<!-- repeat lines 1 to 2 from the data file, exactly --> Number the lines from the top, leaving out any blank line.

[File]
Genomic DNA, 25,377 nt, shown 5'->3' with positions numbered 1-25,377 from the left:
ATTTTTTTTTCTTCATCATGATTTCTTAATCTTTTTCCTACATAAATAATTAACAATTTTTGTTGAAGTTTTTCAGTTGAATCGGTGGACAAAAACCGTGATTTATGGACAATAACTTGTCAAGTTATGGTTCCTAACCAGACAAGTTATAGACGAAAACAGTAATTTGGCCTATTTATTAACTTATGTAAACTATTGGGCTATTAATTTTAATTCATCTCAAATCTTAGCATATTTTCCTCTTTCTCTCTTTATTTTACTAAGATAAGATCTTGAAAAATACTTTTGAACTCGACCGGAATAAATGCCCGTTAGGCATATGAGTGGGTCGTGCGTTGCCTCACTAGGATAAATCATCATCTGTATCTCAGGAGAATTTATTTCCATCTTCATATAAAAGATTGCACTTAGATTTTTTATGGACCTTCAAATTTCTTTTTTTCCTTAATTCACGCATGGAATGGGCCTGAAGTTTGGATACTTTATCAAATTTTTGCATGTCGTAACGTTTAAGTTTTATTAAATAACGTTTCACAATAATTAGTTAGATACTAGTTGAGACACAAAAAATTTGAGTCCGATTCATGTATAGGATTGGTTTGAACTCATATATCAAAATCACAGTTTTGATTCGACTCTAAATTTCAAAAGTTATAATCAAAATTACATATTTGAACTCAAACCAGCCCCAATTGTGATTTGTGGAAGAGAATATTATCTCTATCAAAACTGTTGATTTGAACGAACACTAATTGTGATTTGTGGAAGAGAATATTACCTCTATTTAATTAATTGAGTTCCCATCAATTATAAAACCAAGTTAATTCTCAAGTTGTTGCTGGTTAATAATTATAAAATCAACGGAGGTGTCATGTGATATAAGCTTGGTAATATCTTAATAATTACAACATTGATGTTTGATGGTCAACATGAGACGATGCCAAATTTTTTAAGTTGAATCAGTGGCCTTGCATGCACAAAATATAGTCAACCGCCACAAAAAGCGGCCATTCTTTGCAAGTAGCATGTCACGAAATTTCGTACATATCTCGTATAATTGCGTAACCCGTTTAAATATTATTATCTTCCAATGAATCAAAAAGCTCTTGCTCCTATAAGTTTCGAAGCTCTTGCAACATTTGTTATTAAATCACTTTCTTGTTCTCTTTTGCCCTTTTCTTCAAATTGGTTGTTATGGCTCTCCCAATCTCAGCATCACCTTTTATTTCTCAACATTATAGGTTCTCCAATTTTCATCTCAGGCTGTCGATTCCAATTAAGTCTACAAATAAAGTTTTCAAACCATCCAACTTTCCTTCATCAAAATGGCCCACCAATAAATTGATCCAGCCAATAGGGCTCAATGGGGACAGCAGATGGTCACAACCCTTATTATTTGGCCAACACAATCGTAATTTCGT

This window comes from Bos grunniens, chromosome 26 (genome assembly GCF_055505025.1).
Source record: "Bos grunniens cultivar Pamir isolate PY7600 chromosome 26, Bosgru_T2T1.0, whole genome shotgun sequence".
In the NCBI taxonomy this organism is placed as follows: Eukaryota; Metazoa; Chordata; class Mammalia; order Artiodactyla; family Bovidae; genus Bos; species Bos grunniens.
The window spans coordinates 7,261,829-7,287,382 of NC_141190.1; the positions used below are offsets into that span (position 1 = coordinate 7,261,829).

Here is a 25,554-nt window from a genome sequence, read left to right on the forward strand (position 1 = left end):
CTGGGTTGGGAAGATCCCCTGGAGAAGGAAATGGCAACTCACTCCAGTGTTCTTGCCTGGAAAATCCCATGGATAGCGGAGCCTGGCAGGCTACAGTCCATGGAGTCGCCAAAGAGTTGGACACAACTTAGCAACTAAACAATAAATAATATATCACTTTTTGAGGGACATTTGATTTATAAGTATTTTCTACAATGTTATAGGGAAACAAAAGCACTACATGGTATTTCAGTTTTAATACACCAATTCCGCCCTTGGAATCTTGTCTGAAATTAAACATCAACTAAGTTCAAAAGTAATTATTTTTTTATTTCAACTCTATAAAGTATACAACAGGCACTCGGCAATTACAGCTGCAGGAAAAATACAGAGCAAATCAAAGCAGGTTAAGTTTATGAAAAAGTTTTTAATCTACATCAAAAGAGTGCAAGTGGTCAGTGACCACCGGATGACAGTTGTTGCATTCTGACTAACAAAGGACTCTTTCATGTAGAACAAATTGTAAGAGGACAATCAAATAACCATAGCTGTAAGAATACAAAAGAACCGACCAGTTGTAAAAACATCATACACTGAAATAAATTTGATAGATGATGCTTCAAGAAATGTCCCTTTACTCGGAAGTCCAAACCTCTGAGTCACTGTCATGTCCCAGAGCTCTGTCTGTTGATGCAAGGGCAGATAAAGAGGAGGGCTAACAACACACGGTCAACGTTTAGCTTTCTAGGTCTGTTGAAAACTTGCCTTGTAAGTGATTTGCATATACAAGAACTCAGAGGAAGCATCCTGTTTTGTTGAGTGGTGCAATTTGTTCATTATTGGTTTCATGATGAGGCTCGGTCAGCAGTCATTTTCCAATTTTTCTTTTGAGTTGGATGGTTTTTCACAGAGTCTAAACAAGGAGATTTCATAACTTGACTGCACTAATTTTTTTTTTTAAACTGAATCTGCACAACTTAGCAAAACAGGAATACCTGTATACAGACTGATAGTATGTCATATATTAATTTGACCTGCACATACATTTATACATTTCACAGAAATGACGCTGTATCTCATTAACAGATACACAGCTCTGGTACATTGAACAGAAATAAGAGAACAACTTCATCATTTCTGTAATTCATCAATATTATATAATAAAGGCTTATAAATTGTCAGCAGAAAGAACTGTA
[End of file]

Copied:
Genomic DNA, 25,377 nt, shown 5'->3' with positions numbered 1-25,377 from the left:
ATTTTTTTTTCTTCATCATGATTTCTTAATCTTTTTCCTACATAAATAATTAACAATTTTTGTTGAAGTTTTTCAGTTGAATCGGTGGACAAAAACCGTGATTTATGGACAATAACTTGTCAAGTTATGGTTCCTAACCAGACAAGTTATAGACGAAAACAGTAATTTGGCCTATTTATTAACTTATGTAAACTATTGGGCTATTAATTTTAATTCATCTCAAATCTTAGCATATTTTCCTCTTTCTCTCTTTATTTTACTAAGATAAGATCTTGAAAAATACTTTTGAACTCGACCGGAATAAATGCCCGTTAGGCATATGAGTGGGTCGTGCGTTGCCTCACTAGGATAAATCATCATCTGTATCTCAGGAGAATTTATTTCCATCTTCATATAAAAGATTGCACTTAGATTTTTTATGGACCTTCAAATTTCTTTTTTTCCTTAATTCACGCATGGAATGGGCCTGAAGTTTGGATACTTTATCAAATTTTTGCATGTCGTAACGTTTAAGTTTTATTAAATAACGTTTCACAATAATTAGTTAGATACTAGTTGAGACACAAAAAATTTGAGTCCGATTCATGTATAGGATTGGTTTGAACTCATATATCAAAATCACAGTTTTGATTCGACTCTAAATTTCAAAAGTTATAATCAAAATTACATATTTGAACTCAAACCAGCCCCAATTGTGATTTGTGGAAGAGAATATTATCTCTATCAAAACTGTTGATTTGAACGAACACTAATTGTGATTTGTGGAAGAGAATATTACCTCTATTTAATTAATTGAGTTCCCATCAATTATAAAACCAAGTTAATTCTCAAGTTGTTGCTGGTTAATAATTATAAAATCAACGGAGGTGTCATGTGATATAAGCTTGGTAATATCTTAATAATTACAACATTGATGTTTGATGGTCAACATGAGACGATGCCAAATTTTTTAAGTTGAATCAGTGGCCTTGCATGCACAAAATATAGTCAACCGCCACAAAAAGCGGCCATTCTTTGCAAGTAGCATGTCACGAAATTTCGTACATATCTCGTATAATTGCGTAACCCGTTTAAATATTATTATCTTCCAATGAATCAAAAAGCTCTTGCTCCTATAAGTTTCGAAGCTCTTGCAACATTTGTTATTAAATCACTTTCTTGTTCTCTTTTGCCCTTTTCTTCAAATTGGTTGTTATGGCTCTCCCAATCTCAGCATCACCTTTTATTTCTCAACATTATAGGTTCTCCAATTTTCATCTCAGGCTGTCGATTCCAATTAAGTCTACAAATAAAGTTTTCAAACCATCCAACTTTCCTTCATCAAAATGGCCCACCAATAAATTGATCCAGCCAATAGGGCTCAATGGGGACAGCAGATGGTCACAACCCTTATTATTTGGCCAACACAATCGTAATTTCGT